What ship is this postcard question


Eric Longo

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Hi Ryan,

You are correct. Lusitania at 13th Street with the new Chelsea Piers which were completed in 1910. I have not seen this oddly colored version of that card before. The pier building facades were actually a pink I believe.

Best,
Eric
 
Mar 27, 2004
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Ryan,

The Lusitania's funnels were about 65 foot tall, and stood atop the Sun Deck, so that they towered some 75 feet over the Boat Deck. From the waterline to the peaks of the funnels was close on 120 feet. The funnels were elliptical in fore-aft shape, being 24 feet long.

I am somewhat unsure of the exact dimensions of the Titanic's funnels -- at least right off the top of my head. I do know that they were 24' 6" long in fore-aft shape, so that figure just about matches.

Hope this helps at least a bit.
 

Ryan Thompson

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The inside of Lusitania's funnels at their widest diameter was 24 feet? Wow.

I think another reason the funnels look larger is because they were on a smaller ship.

What ship was it that had to get its funnels shortened slightly in order to fit under the Forth Rail Bridge in Edinburgh?
 

Eric Longo

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Hi Ryan,

I think it was the Majestic; the Mauretania had her masts cut for the same reason.

Best,
Eric
 

Ryan Thompson

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Hmm. The Mauretania's wikipedia article doesn't mention it but the Majestic's does. I'd add it to the Mauretania's but I don't really know the details.
 

Mark Baber

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8 April 1937: With "guns peeping from her stern," Majestic II, now owned
by the Admiralty and named HMS Caledonia, leaves Southampton for Rosyth,
to serve as a boys' training ship. As she leaves, the ship produces a
blinding, tear-inducing smoke from her funnels, which, like her masts,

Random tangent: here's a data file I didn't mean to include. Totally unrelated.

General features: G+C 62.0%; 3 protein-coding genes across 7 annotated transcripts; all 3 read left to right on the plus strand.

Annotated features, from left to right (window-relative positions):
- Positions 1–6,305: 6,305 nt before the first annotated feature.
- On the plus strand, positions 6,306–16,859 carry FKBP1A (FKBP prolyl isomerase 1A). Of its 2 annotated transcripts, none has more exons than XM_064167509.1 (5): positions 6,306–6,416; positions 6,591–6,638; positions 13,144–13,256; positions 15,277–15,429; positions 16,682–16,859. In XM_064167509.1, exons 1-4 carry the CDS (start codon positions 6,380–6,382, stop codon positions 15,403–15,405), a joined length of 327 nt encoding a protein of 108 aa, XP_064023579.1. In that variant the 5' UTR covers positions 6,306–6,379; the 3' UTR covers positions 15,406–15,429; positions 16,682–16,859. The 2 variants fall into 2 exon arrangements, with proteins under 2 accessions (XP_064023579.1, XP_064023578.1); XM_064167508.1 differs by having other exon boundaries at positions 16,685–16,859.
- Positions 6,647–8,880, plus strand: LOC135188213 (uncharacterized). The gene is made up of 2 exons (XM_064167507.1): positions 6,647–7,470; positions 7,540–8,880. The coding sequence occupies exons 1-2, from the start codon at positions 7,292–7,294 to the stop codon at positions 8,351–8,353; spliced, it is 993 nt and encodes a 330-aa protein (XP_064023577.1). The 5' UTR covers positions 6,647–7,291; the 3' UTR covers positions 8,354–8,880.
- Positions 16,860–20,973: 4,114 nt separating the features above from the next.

have been shortened to permit her to pass under the Forth Bridge.
(Sources: The New York Times, 8 and 9 April 1937; Chirnside's RMS
Majestic: The Magic-Stick; de Kerbrech and Williams' Cunard White
Star Liners of the 1930s; Bonsor's North Atlantic Seaway.)
 
Mar 27, 2004
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Ryan,

I'm sorry... I had put together a whole response to your question, and I seem to have forgotten to hit the "submit" button after the preview!

:eek:

Yes, it was the Majestic's funnels that were shortened; the Mauretania's masts (not funnels, masts) were shortened to the tops of her funnels when the time came for her to be scrapped.

I actually had someone argue that part of the Mauretania's history with me once -- and there are many, many photographs showing the Mauretania's masts shortened so that she could arrive at her scrapping destination.

I hope this helps!
 

Ryan Thompson

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You know, if they'd waited two or three more years to scrap the ship, it probably would have been used in the war and scrapped later, ala Aquitania.

*squints* Are the masts shortened in all four photos?

How did you find out the dates those photos were taken? :D That's pretty cool!
 

Eric Longo

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Hi Ryan,

yes, the masts are cut in all four photographs. I researched the dates for an article I am working on and for my own information.